Overseas specialties

Eclectic, fusion cuisine

The reputation of French gastronomy is not limited to France's continental cuisine! Sweet, savoury, colourful and spicy... Overseas French cuisine is a veritable blend of cultures and an exotic culinary adventure. Here is a taste of specialties worth discovering.

Asian influences in New Caledonia

We can find continental specialties in New Caledonia, but also many Asian inspired dishes, especially in Noumea. A traditional Kanak dish, bougna is made with meat or fish marinated in coconut milk, yams, taros and sweet potatoes. It simmers for hours in banana leaves, on the hot stones of the Kanak oven.

Raw fish in French Polynesia

Tahitian-style poisson cru, or raw fish, is the undeniable culinary darling of the French Polynesian islands! Freshly fished tuna, red mullet or bonito are diced and sprinkled with lemon juice and coconut milk, then marinated about twenty minutes before being served chilled.

Spices: the stars of Guyanese cuisine

In French Guyana, it's impossible to get by without nutmeg, ginger, cinnamon, pepper and chili, which add zest to all local dishes. Upon arrival, make sure to try the bouillon d'awara, the "national" welcome dish prepared for visitors and traditionally savoured at Easter and Pentecost. The pulp of the fruit of palm trees is used to prepare a stew, along with smoked fish and chicken.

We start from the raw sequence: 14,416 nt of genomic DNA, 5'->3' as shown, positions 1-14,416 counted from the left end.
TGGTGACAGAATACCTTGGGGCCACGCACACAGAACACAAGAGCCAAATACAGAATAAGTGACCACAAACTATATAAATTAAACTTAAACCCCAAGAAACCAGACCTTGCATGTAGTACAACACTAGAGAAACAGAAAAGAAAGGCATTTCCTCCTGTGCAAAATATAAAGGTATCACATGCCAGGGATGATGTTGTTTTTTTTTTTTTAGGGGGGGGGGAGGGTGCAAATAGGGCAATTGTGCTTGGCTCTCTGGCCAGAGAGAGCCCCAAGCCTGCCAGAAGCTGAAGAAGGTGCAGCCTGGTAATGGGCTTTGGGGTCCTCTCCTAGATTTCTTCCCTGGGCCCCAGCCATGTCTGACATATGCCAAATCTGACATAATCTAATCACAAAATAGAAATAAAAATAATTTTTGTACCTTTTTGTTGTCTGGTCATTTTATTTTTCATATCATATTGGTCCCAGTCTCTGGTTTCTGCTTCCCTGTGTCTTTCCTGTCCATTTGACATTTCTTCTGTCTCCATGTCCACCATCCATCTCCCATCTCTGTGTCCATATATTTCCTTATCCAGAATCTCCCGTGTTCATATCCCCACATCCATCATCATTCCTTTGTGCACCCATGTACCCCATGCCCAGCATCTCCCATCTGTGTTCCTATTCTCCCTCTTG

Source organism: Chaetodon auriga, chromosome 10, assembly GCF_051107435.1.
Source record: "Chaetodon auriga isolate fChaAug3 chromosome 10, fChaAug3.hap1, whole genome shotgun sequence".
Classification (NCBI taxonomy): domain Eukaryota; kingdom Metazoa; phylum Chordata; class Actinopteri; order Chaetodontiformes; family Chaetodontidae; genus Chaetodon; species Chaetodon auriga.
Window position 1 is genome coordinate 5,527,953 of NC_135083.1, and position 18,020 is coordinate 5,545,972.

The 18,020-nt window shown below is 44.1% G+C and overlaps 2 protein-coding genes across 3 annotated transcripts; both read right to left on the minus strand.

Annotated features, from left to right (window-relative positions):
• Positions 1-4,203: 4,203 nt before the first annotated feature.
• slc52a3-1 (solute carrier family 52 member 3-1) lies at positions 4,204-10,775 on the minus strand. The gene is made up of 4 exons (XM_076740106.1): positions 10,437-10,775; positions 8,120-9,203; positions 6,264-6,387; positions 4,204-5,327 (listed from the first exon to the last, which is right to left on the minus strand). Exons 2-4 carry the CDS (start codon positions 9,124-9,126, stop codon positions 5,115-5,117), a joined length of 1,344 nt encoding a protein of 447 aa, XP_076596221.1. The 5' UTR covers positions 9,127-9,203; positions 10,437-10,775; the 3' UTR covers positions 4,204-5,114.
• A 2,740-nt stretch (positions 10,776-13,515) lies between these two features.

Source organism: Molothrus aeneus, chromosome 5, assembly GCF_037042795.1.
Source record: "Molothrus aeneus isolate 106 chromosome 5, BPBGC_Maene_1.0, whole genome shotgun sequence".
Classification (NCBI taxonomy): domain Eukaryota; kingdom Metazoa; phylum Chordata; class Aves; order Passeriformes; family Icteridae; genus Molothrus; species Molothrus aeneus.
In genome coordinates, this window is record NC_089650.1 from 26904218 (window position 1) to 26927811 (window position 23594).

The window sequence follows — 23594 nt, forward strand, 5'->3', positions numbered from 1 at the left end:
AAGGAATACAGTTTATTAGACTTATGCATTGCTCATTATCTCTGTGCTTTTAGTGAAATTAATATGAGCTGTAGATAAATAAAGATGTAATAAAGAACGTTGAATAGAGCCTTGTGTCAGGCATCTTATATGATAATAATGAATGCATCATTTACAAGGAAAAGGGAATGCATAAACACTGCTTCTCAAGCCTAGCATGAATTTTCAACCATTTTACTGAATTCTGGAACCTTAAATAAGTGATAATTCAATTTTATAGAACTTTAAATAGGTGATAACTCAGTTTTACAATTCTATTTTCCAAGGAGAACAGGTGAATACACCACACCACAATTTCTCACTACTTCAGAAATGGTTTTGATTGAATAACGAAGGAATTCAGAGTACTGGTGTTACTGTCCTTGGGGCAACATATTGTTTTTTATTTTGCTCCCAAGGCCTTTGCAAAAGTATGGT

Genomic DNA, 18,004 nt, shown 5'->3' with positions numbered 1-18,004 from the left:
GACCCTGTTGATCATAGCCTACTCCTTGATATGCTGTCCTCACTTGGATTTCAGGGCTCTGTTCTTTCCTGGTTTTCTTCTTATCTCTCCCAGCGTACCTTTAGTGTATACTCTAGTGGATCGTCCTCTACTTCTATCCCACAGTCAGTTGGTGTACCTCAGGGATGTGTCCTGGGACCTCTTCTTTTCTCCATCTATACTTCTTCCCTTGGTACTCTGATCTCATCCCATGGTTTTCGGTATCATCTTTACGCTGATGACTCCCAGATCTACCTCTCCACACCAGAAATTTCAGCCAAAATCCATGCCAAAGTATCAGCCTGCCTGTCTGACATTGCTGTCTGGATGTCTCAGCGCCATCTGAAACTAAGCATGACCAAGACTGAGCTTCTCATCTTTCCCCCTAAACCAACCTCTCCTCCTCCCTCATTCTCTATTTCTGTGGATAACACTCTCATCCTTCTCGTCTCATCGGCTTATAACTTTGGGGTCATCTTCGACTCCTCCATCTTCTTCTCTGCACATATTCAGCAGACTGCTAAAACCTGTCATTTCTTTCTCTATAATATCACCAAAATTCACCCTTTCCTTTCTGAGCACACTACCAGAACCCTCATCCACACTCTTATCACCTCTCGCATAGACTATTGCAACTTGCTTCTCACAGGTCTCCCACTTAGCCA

Reunion: the island of Bourbon vanilla

Reunion Island has welcomed flavours from around the world, including curcuma, cardamom, ginger and quatre épices, or four spice. As for vanilla, Bourbon (the island's former name) vanilla comes from a local tradition-inspired savoir-faire. Labelled as such to differentiate from the other vanilla producers in the Indian Ocean, it is used in pastries, in punch, rum and coffee, as well as in other dishes, like the famous canard à la vanille, or vanilla duck.

Today's Caribbean cuisine

Influenced by Caribbean, European, Indian, African and Oriental traditions, Caribbean cuisine makes the most of local products like fish, which Guadeloupeans adore! Amongst the Creole culinary specialties found in Guadeloupe and Martinique are boudins (black pudding), accras (fritters),conch, cod and crayfish patés, along with coffee and cacao grown in the French West Indies.

As an aperitif, opt for a glass of rum, served neat or mixed into a cocktail. This spirit, made from sugar cane, is a veritable classic of the French Caribbean. To get a better taste of these different overseas cultures, explore the lively, colourful fruit and vegetable markets and exchange with the local growers.